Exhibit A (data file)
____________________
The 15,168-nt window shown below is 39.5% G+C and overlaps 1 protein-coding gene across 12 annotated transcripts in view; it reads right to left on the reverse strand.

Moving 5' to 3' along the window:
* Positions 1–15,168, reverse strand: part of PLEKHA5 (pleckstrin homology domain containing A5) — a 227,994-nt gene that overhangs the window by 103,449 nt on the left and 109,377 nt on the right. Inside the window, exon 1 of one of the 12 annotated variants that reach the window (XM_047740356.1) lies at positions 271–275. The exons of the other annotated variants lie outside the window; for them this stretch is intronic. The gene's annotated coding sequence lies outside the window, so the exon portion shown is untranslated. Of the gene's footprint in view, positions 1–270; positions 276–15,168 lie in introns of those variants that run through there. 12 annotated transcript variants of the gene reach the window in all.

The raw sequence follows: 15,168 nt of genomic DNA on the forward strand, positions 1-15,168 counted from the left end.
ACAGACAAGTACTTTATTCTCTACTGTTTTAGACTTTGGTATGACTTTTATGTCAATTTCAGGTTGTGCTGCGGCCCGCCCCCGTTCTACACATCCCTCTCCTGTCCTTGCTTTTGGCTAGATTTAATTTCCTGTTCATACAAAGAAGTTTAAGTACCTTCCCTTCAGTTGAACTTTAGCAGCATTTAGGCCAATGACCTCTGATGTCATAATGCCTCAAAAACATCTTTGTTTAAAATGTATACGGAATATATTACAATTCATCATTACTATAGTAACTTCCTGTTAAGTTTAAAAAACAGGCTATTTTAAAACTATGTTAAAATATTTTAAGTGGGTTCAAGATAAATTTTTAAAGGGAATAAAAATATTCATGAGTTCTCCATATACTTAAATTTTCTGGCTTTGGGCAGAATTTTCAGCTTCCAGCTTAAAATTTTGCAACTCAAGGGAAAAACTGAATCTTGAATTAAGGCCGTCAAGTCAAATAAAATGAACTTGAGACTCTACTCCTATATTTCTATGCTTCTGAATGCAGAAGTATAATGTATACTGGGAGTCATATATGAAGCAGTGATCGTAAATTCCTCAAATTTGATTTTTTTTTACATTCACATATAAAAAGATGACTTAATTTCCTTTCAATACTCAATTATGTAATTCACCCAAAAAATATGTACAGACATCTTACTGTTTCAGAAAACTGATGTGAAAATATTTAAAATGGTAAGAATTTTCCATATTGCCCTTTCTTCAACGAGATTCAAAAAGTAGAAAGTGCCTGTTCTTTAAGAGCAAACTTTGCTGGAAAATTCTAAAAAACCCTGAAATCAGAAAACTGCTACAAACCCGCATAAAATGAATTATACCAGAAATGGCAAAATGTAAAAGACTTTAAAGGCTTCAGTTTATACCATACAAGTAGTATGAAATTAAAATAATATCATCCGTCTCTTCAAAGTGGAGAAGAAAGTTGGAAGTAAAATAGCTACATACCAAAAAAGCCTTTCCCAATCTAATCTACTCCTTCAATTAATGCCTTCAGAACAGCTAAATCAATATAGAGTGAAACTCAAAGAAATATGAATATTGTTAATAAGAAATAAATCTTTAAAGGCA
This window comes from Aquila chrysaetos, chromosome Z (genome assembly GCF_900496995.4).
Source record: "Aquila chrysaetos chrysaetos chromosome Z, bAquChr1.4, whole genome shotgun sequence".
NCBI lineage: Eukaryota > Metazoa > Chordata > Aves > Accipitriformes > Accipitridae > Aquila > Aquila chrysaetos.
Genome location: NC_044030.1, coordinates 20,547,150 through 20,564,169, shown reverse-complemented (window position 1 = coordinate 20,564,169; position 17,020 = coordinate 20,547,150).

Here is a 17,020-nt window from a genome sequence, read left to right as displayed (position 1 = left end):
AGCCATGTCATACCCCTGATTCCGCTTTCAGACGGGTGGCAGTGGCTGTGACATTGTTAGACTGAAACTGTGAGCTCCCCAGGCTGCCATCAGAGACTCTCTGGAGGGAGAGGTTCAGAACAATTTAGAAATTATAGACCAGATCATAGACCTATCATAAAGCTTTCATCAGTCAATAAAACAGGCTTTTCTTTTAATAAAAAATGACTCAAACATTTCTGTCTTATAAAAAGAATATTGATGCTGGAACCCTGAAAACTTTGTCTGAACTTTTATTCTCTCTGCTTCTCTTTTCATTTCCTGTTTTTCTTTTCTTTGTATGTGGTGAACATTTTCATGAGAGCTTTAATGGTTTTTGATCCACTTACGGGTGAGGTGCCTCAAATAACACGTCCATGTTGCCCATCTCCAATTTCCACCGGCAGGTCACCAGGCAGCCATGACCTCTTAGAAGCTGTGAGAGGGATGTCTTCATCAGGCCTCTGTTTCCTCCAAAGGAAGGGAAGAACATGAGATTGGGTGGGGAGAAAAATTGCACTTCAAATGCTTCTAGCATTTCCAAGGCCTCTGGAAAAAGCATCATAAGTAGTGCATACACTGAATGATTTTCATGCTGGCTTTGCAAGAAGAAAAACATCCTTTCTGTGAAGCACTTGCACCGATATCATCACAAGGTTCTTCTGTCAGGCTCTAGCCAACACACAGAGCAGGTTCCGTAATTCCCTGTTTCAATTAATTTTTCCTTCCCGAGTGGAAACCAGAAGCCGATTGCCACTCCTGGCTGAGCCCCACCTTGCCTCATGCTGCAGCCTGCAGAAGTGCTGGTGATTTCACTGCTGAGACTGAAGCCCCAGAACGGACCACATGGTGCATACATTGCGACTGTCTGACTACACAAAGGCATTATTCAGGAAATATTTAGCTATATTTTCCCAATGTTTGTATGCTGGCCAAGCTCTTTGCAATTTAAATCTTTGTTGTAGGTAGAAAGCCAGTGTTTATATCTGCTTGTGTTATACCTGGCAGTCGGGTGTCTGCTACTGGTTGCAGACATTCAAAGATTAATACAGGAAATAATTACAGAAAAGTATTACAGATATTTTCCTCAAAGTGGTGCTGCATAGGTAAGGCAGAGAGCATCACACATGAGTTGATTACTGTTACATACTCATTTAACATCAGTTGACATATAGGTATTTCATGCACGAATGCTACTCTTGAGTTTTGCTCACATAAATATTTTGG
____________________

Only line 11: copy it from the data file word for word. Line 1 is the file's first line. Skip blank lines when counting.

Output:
AGCCATGTCATACCCCTGATTCCGCTTTCAGACGGGTGGCAGTGGCTGTGACATTGTTAGACTGAAACTGTGAGCTCCCCAGGCTGCCATCAGAGACTCTCTGGAGGGAGAGGTTCAGAACAATTTAGAAATTATAGACCAGATCATAGACCTATCATAAAGCTTTCATCAGTCAATAAAACAGGCTTTTCTTTTAATAAAAAATGACTCAAACATTTCTGTCTTATAAAAAGAATATTGATGCTGGAACCCTGAAAACTTTGTCTGAACTTTTATTCTCTCTGCTTCTCTTTTCATTTCCTGTTTTTCTTTTCTTTGTATGTGGTGAACATTTTCATGAGAGCTTTAATGGTTTTTGATCCACTTACGGGTGAGGTGCCTCAAATAACACGTCCATGTTGCCCATCTCCAATTTCCACCGGCAGGTCACCAGGCAGCCATGACCTCTTAGAAGCTGTGAGAGGGATGTCTTCATCAGGCCTCTGTTTCCTCCAAAGGAAGGGAAGAACATGAGATTGGGTGGGGAGAAAAATTGCACTTCAAATGCTTCTAGCATTTCCAAGGCCTCTGGAAAAAGCATCATAAGTAGTGCATACACTGAATGATTTTCATGCTGGCTTTGCAAGAAGAAAAACATCCTTTCTGTGAAGCACTTGCACCGATATCATCACAAGGTTCTTCTGTCAGGCTCTAGCCAACACACAGAGCAGGTTCCGTAATTCCCTGTTTCAATTAATTTTTCCTTCCCGAGTGGAAACCAGAAGCCGATTGCCACTCCTGGCTGAGCCCCACCTTGCCTCATGCTGCAGCCTGCAGAAGTGCTGGTGATTTCACTGCTGAGACTGAAGCCCCAGAACGGACCACATGGTGCATACATTGCGACTGTCTGACTACACAAAGGCATTATTCAGGAAATATTTAGCTATATTTTCCCAATGTTTGTATGCTGGCCAAGCTCTTTGCAATTTAAATCTTTGTTGTAGGTAGAAAGCCAGTGTTTATATCTGCTTGTGTTATACCTGGCAGTCGGGTGTCTGCTACTGGTTGCAGACATTCAAAGATTAATACAGGAAATAATTACAGAAAAGTATTACAGATATTTTCCTCAAAGTGGTGCTGCATAGGTAAGGCAGAGAGCATCACACATGAGTTGATTACTGTTACATACTCATTTAACATCAGTTGACATATAGGTATTTCATGCACGAATGCTACTCTTGAGTTTTGCTCACATAAATATTTTGG